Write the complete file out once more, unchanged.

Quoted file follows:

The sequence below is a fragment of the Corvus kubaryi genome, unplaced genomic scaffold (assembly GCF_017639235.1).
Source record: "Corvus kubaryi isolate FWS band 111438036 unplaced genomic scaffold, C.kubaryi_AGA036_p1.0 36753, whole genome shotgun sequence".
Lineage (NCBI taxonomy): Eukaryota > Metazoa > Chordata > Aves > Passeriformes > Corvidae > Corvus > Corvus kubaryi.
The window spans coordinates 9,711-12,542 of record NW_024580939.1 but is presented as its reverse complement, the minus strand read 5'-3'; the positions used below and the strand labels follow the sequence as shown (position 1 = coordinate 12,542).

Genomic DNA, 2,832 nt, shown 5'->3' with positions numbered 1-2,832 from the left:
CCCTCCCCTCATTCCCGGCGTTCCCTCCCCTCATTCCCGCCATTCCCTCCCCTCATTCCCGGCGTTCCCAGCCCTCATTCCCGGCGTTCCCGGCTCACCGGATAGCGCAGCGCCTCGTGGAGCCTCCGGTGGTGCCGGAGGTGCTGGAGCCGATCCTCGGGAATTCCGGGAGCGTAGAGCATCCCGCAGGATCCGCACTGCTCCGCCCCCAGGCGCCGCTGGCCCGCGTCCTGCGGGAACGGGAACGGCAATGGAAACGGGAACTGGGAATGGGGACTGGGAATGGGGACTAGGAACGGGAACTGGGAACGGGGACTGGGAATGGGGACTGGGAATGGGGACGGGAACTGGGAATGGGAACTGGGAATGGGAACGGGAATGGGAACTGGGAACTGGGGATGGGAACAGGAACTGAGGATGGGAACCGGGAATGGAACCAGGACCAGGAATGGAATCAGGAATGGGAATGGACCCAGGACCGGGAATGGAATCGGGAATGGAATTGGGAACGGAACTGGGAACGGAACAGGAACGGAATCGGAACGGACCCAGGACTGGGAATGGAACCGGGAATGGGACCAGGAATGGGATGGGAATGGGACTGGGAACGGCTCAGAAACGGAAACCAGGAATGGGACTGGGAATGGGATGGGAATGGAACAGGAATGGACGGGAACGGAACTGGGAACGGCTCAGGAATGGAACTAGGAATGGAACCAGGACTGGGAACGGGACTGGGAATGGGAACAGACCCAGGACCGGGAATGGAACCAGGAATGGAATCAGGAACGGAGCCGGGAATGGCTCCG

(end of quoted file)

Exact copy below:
The sequence below is a fragment of the Corvus kubaryi genome, unplaced genomic scaffold (assembly GCF_017639235.1).
Source record: "Corvus kubaryi isolate FWS band 111438036 unplaced genomic scaffold, C.kubaryi_AGA036_p1.0 36753, whole genome shotgun sequence".
Lineage (NCBI taxonomy): Eukaryota > Metazoa > Chordata > Aves > Passeriformes > Corvidae > Corvus > Corvus kubaryi.
The window spans coordinates 9,711-12,542 of record NW_024580939.1 but is presented as its reverse complement, the minus strand read 5'-3'; the positions used below and the strand labels follow the sequence as shown (position 1 = coordinate 12,542).

Genomic DNA, 2,832 nt, shown 5'->3' with positions numbered 1-2,832 from the left:
CCCTCCCCTCATTCCCGGCGTTCCCTCCCCTCATTCCCGCCATTCCCTCCCCTCATTCCCGGCGTTCCCAGCCCTCATTCCCGGCGTTCCCGGCTCACCGGATAGCGCAGCGCCTCGTGGAGCCTCCGGTGGTGCCGGAGGTGCTGGAGCCGATCCTCGGGAATTCCGGGAGCGTAGAGCATCCCGCAGGATCCGCACTGCTCCGCCCCCAGGCGCCGCTGGCCCGCGTCCTGCGGGAACGGGAACGGCAATGGAAACGGGAACTGGGAATGGGGACTGGGAATGGGGACTAGGAACGGGAACTGGGAACGGGGACTGGGAATGGGGACTGGGAATGGGGACGGGAACTGGGAATGGGAACTGGGAATGGGAACGGGAATGGGAACTGGGAACTGGGGATGGGAACAGGAACTGAGGATGGGAACCGGGAATGGAACCAGGACCAGGAATGGAATCAGGAATGGGAATGGACCCAGGACCGGGAATGGAATCGGGAATGGAATTGGGAACGGAACTGGGAACGGAACAGGAACGGAATCGGAACGGACCCAGGACTGGGAATGGAACCGGGAATGGGACCAGGAATGGGATGGGAATGGGACTGGGAACGGCTCAGAAACGGAAACCAGGAATGGGACTGGGAATGGGATGGGAATGGAACAGGAATGGACGGGAACGGAACTGGGAACGGCTCAGGAATGGAACTAGGAATGGAACCAGGACTGGGAACGGGACTGGGAATGGGAACAGACCCAGGACCGGGAATGGAACCAGGAATGGAATCAGGAACGGAGCCGGGAATGGCTCCG